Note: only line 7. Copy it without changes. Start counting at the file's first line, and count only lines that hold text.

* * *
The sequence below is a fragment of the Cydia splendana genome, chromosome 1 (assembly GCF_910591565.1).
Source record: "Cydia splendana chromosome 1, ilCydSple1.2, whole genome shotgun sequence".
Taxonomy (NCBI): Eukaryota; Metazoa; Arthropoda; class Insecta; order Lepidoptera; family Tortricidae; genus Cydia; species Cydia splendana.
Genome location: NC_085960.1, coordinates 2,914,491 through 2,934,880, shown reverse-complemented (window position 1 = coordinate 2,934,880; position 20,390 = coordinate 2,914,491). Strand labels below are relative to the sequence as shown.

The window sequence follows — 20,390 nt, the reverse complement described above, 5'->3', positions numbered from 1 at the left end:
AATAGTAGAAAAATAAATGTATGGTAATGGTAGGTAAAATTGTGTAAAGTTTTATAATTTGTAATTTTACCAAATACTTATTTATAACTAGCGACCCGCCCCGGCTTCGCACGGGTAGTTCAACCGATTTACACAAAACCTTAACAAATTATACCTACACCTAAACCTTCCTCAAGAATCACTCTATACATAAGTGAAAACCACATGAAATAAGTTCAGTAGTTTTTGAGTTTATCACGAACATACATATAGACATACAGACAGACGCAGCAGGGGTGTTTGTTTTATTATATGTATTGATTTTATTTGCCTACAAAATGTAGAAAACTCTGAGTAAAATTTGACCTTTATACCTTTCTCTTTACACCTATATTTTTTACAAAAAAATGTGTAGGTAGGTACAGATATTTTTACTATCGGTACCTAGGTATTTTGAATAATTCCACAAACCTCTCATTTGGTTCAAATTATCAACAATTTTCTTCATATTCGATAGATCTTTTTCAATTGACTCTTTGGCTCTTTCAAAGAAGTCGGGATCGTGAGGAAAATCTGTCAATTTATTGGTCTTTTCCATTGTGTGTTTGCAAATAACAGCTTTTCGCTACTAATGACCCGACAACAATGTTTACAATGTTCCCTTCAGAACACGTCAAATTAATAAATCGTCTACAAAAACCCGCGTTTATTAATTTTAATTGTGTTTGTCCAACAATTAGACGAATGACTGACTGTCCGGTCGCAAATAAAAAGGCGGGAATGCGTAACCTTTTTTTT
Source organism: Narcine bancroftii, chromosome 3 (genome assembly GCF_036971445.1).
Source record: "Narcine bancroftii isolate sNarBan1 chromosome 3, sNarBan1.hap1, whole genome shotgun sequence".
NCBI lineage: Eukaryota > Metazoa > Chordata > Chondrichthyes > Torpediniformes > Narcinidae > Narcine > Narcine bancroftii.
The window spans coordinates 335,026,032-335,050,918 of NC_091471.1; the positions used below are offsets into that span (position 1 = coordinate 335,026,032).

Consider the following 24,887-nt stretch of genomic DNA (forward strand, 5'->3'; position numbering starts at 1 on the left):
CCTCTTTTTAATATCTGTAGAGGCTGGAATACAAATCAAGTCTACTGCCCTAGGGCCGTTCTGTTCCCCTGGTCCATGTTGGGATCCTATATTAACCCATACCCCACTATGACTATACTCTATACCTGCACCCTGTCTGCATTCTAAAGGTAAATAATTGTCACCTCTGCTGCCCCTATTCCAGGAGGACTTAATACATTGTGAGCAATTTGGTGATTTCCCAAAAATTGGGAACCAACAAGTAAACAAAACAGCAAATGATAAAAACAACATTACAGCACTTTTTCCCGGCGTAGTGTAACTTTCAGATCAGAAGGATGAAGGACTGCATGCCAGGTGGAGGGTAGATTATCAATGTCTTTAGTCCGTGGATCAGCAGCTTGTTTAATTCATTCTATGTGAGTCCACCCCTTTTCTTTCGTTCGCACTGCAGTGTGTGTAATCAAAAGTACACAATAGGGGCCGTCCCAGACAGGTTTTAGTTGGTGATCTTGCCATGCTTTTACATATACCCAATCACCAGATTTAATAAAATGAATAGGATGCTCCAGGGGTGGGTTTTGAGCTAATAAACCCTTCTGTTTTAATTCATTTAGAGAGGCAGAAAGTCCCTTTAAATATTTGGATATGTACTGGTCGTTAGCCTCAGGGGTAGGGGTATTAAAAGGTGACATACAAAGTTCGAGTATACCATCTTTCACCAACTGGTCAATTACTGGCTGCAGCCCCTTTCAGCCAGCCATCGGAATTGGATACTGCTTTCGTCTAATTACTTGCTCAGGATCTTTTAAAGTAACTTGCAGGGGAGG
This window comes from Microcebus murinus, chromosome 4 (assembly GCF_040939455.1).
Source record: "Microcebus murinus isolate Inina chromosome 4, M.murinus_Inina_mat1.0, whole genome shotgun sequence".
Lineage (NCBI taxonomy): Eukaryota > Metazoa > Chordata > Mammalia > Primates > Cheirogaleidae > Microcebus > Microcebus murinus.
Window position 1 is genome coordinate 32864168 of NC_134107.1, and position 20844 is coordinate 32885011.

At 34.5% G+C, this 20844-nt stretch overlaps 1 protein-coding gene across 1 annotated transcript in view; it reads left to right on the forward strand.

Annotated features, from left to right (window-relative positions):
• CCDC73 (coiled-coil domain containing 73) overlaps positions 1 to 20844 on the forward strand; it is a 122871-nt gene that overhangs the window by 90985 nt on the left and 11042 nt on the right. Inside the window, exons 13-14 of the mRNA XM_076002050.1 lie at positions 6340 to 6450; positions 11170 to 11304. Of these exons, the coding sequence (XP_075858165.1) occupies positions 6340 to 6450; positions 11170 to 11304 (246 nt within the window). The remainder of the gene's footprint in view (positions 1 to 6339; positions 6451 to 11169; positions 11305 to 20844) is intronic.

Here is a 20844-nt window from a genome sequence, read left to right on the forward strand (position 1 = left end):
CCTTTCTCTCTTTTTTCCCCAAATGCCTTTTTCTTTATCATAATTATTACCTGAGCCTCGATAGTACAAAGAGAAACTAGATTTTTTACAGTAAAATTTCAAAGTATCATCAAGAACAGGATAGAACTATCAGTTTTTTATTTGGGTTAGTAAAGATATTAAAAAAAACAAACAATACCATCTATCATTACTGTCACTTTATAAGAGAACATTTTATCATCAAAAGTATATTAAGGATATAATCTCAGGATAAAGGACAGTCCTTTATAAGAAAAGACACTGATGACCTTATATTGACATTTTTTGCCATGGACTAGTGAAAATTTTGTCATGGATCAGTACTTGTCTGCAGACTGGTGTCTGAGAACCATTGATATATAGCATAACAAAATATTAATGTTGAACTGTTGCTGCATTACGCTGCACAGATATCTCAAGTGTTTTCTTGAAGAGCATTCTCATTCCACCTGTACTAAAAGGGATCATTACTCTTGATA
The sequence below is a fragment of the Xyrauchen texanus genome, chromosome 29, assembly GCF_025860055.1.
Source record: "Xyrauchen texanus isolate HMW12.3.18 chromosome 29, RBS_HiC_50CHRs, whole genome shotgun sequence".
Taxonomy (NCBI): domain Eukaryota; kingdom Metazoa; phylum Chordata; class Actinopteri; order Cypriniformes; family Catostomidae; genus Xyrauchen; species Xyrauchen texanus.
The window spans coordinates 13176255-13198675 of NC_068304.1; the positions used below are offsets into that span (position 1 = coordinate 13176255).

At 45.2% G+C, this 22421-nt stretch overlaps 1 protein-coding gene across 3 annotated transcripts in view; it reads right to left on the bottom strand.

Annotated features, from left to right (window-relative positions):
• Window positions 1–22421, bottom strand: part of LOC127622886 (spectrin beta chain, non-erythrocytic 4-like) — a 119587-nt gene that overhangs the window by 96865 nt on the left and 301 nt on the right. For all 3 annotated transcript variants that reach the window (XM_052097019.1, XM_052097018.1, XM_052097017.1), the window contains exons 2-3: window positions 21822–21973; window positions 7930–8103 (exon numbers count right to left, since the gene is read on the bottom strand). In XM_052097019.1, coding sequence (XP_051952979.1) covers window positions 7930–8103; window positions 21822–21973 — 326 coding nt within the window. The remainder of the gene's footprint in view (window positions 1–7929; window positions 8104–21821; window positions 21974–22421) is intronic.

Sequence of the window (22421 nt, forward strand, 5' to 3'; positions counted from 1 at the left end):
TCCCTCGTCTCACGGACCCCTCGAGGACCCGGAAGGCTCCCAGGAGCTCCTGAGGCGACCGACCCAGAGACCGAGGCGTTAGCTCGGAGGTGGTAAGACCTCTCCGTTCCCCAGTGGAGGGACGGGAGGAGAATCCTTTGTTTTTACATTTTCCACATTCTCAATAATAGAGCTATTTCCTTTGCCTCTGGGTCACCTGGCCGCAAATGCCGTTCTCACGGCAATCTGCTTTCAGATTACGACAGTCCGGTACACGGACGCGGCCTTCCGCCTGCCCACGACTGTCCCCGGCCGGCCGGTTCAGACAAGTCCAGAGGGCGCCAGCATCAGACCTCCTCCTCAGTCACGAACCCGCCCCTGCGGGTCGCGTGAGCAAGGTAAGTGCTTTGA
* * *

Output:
Source organism: Narcine bancroftii, chromosome 3 (genome assembly GCF_036971445.1).